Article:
picturesque site of well-preserved historic
18th century buildings.

Next is Arlington, another town filled with history. Ethan Allen and his brother Ira lived there (as well as in Bennington) as did, much later, Norman Rockwell and the writer Dorothy Canfield Fisher. A side trip east winds toward the Green Mountains, then turns north on Dunham Road over the Chiselville covered bridge to Hill Farm Road on your left (look sharp or you’ll miss it!) and heads west back to Route 7A past a very old cemetery (there are many of these in each town and well worth a stop to read early tombstones) with a great view of Mount Equinox, the tallest mountain in the Taconic range. Another splendid side trip east on Kelley Stand Road leads all the way up to Stratton Mountain, although access is closed in the winter. Whenever I drive this curving, unpaved wooded trail along the Roaring Branch River, with its many little waterfalls and aptly-named rumbling waters, I feel as though I’m in a fairytale, expecting to see Little Red Riding Hood around the next bend. Keep this in mind for a future trip, as Kelley Stand Road is still being repaired from devastation wrought by Tropical Storm Irene in 2011. For hikers, investigate the section of the Appalachian Trail, here called the Long Trail, that runs more or less parallel to Route 7A nine miles to the east. For a nice side trip to the west, turn onto Route 313 just north of Arlington village and cross the covered bridge that leads to Rockwell’s former home (now a B&B) on a lovely unpaved road that parallels the famed Battenkill River, one of the best in the east for fly fishing; back on Route 7A, you can rent a canoe for a peaceful glide or tube ride on the section between Arlington and Manchester.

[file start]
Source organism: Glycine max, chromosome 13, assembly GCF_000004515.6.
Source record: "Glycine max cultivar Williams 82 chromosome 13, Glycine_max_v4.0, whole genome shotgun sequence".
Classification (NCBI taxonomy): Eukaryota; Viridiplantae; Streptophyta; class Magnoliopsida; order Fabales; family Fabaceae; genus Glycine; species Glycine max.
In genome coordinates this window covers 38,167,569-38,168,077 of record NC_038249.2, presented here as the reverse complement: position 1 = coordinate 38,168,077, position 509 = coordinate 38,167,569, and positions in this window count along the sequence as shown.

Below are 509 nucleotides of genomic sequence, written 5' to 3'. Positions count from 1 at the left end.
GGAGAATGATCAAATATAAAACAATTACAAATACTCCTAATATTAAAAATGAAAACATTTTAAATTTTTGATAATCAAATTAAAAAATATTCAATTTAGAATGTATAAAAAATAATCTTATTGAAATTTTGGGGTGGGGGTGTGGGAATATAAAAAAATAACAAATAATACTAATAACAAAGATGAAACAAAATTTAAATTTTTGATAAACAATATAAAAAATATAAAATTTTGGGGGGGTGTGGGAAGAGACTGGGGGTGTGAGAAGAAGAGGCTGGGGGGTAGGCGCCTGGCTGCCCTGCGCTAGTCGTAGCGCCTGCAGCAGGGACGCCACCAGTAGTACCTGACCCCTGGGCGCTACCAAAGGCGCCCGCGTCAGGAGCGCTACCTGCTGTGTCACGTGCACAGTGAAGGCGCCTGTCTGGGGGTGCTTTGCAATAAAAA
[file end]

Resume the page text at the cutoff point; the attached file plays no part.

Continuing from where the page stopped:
The Dorset Inn in autumn splendor
The Dorset Inn in autumn splendor